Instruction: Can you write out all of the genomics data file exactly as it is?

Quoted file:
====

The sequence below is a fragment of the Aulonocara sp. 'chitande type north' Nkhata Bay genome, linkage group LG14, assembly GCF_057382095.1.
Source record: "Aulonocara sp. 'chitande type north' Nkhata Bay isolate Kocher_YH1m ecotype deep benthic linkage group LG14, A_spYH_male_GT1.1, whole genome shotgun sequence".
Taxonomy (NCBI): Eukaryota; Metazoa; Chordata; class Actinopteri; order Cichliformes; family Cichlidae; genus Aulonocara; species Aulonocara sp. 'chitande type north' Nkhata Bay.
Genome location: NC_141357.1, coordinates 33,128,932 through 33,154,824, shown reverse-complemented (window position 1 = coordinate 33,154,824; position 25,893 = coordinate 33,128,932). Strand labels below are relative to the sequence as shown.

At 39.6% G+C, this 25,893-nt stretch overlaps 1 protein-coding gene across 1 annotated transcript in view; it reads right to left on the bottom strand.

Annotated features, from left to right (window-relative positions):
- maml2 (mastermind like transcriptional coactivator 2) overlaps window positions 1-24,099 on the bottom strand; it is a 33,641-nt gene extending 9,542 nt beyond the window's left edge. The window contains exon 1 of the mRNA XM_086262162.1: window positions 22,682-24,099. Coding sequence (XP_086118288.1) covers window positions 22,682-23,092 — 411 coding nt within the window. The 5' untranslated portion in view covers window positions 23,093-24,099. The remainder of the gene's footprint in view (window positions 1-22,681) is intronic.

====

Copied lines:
The sequence below is a fragment of the Aulonocara sp. 'chitande type north' Nkhata Bay genome, linkage group LG14, assembly GCF_057382095.1.
Source record: "Aulonocara sp. 'chitande type north' Nkhata Bay isolate Kocher_YH1m ecotype deep benthic linkage group LG14, A_spYH_male_GT1.1, whole genome shotgun sequence".
Taxonomy (NCBI): Eukaryota; Metazoa; Chordata; class Actinopteri; order Cichliformes; family Cichlidae; genus Aulonocara; species Aulonocara sp. 'chitande type north' Nkhata Bay.
Genome location: NC_141357.1, coordinates 33,128,932 through 33,154,824, shown reverse-complemented (window position 1 = coordinate 33,154,824; position 25,893 = coordinate 33,128,932). Strand labels below are relative to the sequence as shown.

At 39.6% G+C, this 25,893-nt stretch overlaps 1 protein-coding gene across 1 annotated transcript in view; it reads right to left on the bottom strand.

Annotated features, from left to right (window-relative positions):
- maml2 (mastermind like transcriptional coactivator 2) overlaps window positions 1-24,099 on the bottom strand; it is a 33,641-nt gene extending 9,542 nt beyond the window's left edge. The window contains exon 1 of the mRNA XM_086262162.1: window positions 22,682-24,099. Coding sequence (XP_086118288.1) covers window positions 22,682-23,092 — 411 coding nt within the window. The 5' untranslated portion in view covers window positions 23,093-24,099. The remainder of the gene's footprint in view (window positions 1-22,681) is intronic.